His actions influence Jem and Scout’s development as a character. One of the main lessons that Boo teaches Jem and Scout that helps them develop their character is judgements of a person should not be made based on rumors, but should be made on a person’s actions. In the beginning of the novel, Jem and Scout are petrified by the stories that they have heard about Boo. However, they learn that Boo is not the malevolent character that he is made out to be, for Jem and Scout understand that he is the one that puts items in the tree for them, fixes Jem’s pants, and saves their lives. To emphasize this, Mr. Tate tells Atticus that Bob Ewell killed himself, and when Atticus asks Scout if she understands this, she says that ‘“it’d be sort of like shootin’ a mockingbird’”(318).
“Do not judge my story by the chapter that you walked in on.” Nobody knows who wrote this quote however it is very good nonetheless. This quote shows that one should not judge another without first learning about their past and holds great significance in the novel To Kill a Mocking Bird. More specifically this pertains to Boo Radley. Over the course of To Kill a Mocking Brid Boo is seen as a maniac but as the story progresses the readers view of him changes from a crazed psychopath to simply a misunderstood boy. In the beginning of the story Boo is seen as crazed psychopath who eats cats and spies on people at night.
Boo tries to have as many interactions with Jem and Scout as he can. Scout says, “We found gum and change in the cut hole of the tree…” Boo wants to be friends with Jem and Scout. After the Tom Robinson case Mayella's father attacks Jem and Scout to get back at their father, Boo helps them and ends up saving them. In the novel To Kill a Mockingbird, the title is used as a metaphor for the purest hearts that were taken for granted. The mockingbird represents purity and kindness, Boo and Tom are mockingbirds.
*MOUTH* Harper Lee’s interpretation of Boo Radley’s philosophy illustrates his courage.At times when Boo leaves his home he doesn't harm anyone instead, he leaves Jem and Scout presents, covers Scout with a blanket during the fire, and eventually saves the children from Bob Ewell. Despite the pureness of his heart, however, Boo has been damaged by an abusive father. In Chapter 30, Scout tells Atticus that hurting Boo Radley would be “sort of like shootin’ a Mockingbird.” think it will be important for you to show the theory of Boo's character and what we come to find out is his actual character as you develop this theme of Boo's courage. He knows how all the townspeople viewed him as a phantom menace who haunted people and ate raw animals. (chp.1pg.9)
Growing up Jem and Scout they heard of a man named Boo Radley. They heard rumors about how Boo was a murderer and that he is locked up in the basement of his parents house. The Radley’s house was just few houses down from Jem and Scouts and being kids they were very curious. They created games, but out of those games held their true opinions of how they felt about Boo. Jem describes his image of Boo, “..Six and a half feet tall,....he dined on raw squirrels and cats he could catch, that 's why his hands are bloodstained-if ate an animal raw you could never wash the blood off.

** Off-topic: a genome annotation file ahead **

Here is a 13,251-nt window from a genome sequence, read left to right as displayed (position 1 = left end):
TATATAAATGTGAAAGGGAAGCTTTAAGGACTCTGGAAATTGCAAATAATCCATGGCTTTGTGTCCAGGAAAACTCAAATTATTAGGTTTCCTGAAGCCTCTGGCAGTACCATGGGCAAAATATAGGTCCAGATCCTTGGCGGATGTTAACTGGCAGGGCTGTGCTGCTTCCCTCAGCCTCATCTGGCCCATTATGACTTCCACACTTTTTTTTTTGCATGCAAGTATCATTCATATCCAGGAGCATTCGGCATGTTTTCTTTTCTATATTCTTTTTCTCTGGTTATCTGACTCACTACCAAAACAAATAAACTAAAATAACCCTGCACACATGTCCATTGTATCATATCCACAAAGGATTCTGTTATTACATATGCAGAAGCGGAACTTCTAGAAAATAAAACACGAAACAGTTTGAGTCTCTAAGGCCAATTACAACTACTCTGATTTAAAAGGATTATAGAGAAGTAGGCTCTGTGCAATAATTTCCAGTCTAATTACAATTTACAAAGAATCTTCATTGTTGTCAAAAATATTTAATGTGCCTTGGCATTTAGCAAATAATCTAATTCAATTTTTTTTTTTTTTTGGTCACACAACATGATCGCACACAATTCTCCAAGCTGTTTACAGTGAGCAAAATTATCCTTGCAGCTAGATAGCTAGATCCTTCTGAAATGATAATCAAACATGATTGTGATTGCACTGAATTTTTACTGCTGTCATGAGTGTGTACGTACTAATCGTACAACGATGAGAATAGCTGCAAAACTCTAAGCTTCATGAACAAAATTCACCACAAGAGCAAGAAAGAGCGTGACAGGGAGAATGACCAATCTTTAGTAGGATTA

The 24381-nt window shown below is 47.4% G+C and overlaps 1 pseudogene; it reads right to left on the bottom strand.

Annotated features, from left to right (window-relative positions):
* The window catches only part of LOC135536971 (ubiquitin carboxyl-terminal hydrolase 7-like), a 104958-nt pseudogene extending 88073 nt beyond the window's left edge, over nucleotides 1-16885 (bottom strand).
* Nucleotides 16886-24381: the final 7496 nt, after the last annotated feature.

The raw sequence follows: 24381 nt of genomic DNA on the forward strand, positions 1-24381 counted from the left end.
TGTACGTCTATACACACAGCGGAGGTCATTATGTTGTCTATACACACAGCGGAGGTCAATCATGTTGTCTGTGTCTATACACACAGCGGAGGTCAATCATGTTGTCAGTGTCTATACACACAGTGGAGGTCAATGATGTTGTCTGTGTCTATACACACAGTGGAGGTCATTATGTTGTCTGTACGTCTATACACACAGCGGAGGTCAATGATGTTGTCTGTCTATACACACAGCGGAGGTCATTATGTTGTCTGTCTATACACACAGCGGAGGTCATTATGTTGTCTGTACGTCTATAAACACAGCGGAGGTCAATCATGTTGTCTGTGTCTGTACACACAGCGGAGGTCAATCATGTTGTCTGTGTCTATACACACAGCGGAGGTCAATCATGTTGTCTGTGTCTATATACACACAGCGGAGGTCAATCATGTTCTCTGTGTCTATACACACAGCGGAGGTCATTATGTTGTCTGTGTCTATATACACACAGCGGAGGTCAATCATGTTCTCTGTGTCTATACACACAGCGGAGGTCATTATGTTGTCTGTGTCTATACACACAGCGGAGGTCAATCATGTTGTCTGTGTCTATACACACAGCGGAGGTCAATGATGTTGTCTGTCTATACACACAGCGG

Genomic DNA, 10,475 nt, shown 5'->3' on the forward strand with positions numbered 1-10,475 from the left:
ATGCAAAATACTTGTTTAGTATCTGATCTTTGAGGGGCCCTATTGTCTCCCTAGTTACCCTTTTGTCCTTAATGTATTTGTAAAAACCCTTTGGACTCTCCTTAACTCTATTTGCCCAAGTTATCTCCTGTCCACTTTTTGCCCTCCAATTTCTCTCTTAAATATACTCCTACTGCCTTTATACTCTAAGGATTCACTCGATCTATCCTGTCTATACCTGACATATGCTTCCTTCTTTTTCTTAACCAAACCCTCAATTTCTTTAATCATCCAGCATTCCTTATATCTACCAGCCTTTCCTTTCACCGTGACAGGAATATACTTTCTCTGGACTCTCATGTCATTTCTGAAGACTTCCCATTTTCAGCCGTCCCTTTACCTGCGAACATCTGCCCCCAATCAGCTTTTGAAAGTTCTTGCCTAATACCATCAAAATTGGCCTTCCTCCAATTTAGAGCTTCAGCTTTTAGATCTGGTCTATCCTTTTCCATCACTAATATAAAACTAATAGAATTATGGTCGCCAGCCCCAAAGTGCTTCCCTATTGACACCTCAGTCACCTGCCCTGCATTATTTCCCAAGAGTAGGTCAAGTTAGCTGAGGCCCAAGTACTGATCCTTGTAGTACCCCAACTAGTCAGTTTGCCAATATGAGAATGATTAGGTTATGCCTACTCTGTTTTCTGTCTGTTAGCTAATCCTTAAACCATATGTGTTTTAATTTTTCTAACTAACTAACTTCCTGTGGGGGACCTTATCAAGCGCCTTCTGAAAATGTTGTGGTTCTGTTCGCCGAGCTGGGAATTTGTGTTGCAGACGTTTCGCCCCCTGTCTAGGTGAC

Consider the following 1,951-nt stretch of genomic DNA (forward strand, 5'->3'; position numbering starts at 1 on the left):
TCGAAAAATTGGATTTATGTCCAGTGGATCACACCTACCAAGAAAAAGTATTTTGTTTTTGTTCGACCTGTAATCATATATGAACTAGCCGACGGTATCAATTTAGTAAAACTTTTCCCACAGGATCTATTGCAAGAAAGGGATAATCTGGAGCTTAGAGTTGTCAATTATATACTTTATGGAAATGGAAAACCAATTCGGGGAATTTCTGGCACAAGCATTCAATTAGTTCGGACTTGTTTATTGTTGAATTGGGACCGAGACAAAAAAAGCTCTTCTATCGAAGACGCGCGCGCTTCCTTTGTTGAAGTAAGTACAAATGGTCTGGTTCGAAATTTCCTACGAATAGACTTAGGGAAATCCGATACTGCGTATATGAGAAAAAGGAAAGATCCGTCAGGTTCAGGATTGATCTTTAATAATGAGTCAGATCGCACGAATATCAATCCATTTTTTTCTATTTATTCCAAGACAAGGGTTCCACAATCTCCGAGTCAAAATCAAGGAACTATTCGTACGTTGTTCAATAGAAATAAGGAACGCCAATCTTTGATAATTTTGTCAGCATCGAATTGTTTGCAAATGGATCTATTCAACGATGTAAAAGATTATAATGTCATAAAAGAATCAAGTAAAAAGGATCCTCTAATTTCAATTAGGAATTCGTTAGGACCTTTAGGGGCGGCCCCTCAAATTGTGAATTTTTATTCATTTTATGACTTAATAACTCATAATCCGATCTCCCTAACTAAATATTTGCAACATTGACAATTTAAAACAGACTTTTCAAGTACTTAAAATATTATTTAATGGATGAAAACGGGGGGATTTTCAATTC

This is just one example of Scout somewhat challenging traditional gender roles. We see many cases of her doing this throughout the story. Scout was not afraid to pummel Cunningham even though he was a boy. Talking to Jem and Dill, Scout said, “‘Will not. This yard’s as much mine as it is yours, Jem Finch.
These handicaps cause more damage by how the townspeople view them. Both Boo and Tom are very compassionate and caring men. Because Boo cares so much for Jem and Scout, he risks his life to save theirs. He comes out of his home which is very hard for him and fights Bob Ewell who has a knife to make sure Jem and Scout stay safe. Tom is also a caring man.
At first he does small things like fixing Jem’s shorts and putting little surprises in a hole of a tree trunk. To later, puting around Scout when there is a fire at Miss Maudie’s house. The best thing he does and what gets him the title of a mockingbird is when he saves the lives of both Jem and Scout. Though, he ends up killing the towns resident villain. “I never heard tell that it’s against the law for a citizen to do his utmost to prevent a crime from being commited, which is exactly what he did, but maybe you’ll say it’s my duty to tell the town all about it and not shut
Scout then realizes that he was a nice man and all the things said about him were not true. Scout’s friendliness helped her to see people for who they really are. This was really important during this time because of all the racism and judgment going on. Scouts intelligence, innocence, and friendliness shaped her view of the events in To Kill a Mockingbird. Just because someone is intelligent doesn’t mean that they will always be respected.
Boo Radley saves the children, then the children begin to recognize the error of their ways. In the novel To Kill A Mockingbird, Harper Lee uses setting and characterization to emphasize the thought in which society can change one’s perspective on life. Harper Lee uses the literary element setting throughout